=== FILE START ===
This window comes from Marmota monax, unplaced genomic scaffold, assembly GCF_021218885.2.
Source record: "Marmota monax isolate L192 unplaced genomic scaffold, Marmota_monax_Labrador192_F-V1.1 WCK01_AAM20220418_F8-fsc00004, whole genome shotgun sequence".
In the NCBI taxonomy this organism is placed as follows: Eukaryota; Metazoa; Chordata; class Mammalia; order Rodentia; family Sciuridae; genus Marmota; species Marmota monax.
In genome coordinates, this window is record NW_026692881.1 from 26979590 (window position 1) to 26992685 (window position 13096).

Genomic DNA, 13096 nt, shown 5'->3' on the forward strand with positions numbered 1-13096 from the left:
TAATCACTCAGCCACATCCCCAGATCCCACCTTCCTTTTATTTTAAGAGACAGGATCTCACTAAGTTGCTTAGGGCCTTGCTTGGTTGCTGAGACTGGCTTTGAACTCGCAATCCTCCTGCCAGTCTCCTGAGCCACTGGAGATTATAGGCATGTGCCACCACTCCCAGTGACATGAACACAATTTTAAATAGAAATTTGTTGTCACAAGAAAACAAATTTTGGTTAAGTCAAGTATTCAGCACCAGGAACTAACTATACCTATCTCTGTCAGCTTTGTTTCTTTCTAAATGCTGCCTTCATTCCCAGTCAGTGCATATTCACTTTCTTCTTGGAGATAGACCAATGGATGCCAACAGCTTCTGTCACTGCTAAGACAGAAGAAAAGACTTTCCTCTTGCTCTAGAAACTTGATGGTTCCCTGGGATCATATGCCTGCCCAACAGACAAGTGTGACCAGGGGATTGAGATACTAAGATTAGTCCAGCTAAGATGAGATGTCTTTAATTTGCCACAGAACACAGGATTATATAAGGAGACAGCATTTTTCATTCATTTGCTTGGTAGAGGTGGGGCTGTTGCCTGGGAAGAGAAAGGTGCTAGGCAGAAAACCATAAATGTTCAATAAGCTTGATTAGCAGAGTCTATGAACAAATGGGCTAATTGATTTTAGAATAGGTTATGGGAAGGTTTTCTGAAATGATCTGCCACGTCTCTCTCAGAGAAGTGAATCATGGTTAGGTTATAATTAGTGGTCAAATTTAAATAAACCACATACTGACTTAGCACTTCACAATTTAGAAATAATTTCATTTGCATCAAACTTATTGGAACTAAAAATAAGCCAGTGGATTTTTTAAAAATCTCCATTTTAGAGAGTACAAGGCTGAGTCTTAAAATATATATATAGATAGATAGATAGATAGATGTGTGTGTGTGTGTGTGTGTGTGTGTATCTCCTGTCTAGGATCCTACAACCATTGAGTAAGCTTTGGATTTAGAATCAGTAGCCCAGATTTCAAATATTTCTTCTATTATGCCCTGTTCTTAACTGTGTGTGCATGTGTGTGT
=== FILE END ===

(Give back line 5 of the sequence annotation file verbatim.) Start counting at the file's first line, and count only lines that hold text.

Genomic DNA, 13096 nt, shown 5'->3' on the forward strand with positions numbered 1-13096 from the left: